The Public Gallery: Party games for riot victims, and the ambitious Mr Pelling

By - Thursday 12th December, 2013

Riot From Wrong screening at Fairfield Halls attended by no Conservatives

Last week, on the same night as the rather wind-ravaged party to celebrate the new bridge at East Croydon, young filmmakers Fully Focused came to the Fairfield Halls for a showing and Q&A of their documentary, Riot From Wrong. The film, which I found to be an exceptionally well-made and thought-provoking piece of work, is reviewed in more detail here by Liz Sheppard-Jones. Liz also wrote of her disappointment with the Q&A the last time the film was shown – for this second showing in Croydon, there was a hope that more of the political class would attend, Sarah Jones having attended the first one. Jones herself returned, and Labour’s Opposition Leader Tony Newman was there with Clls Alison Butler and Stuart Collins. Steve Reed, MP for Croydon North, was another senior Labour figure who attended, and he prefaced the evening by reading out a message from Ed Miliband, who had sent his apologies.

The Croydon representative of the National Front, Tony Lee Martin, provoked a lively response when he attempted to equate the actions of the first peaceful protesters in Tottenham (whose clash with police eventually sparked the riots) with the murderers of PC Blakelock.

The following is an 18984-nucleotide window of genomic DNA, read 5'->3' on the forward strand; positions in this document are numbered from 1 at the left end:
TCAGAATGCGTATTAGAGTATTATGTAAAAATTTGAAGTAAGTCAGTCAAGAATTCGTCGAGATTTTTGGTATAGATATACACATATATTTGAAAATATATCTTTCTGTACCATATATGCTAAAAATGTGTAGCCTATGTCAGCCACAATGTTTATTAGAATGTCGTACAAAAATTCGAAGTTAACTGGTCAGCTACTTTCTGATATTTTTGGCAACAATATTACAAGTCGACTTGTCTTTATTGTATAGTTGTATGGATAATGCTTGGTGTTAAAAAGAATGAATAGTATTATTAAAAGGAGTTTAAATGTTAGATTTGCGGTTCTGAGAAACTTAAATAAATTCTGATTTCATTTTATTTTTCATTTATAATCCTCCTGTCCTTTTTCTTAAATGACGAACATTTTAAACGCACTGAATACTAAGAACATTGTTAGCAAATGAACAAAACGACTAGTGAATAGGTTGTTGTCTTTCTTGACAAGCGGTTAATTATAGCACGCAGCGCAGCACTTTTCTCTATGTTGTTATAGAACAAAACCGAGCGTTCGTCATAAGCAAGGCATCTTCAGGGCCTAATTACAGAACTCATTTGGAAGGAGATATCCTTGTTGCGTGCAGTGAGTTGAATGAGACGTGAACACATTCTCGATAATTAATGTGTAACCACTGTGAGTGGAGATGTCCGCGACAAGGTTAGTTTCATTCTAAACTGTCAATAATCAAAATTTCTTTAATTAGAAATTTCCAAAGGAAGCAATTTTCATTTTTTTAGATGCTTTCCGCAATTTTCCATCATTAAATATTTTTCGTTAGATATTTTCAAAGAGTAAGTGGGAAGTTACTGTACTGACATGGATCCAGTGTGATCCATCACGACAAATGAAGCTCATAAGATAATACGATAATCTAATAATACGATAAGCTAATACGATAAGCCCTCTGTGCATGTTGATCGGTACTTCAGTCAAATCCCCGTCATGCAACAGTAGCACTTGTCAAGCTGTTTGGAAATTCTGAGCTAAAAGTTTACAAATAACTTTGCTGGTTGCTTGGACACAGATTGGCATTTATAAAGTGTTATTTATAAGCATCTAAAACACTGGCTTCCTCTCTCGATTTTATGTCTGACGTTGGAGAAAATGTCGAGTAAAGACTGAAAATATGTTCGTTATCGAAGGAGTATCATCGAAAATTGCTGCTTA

But Croydon’s current ruling party, the Conservatives, were nowhere to be seen. Croydon Central MP Gavin Barwell was not there, though apologies were received from Mike Fisher and other senior Tory councillors. The film makes some serious criticisms of the police and the current government (though the Blair years do not get painted as sunshine and rainbows, either). Whether this factored into the notoriously loyal Croydon Conservatives’ decision not to attend is unknown.

Whatever the reason – and readers will forgive me if I am sceptical that 37 councillors, two MPs and countless local party officers were all engaged in other, unmissable activities on the same night – it played badly for the Conservatives on the night. It will do little to assuage the concern, heard at Gavin Barwell’s meeting on regeneration and at Riot From Wrong‘s Q&A itself, that the Conservatives are not sufficiently interested in regenerating the riot-hit parts of Croydon.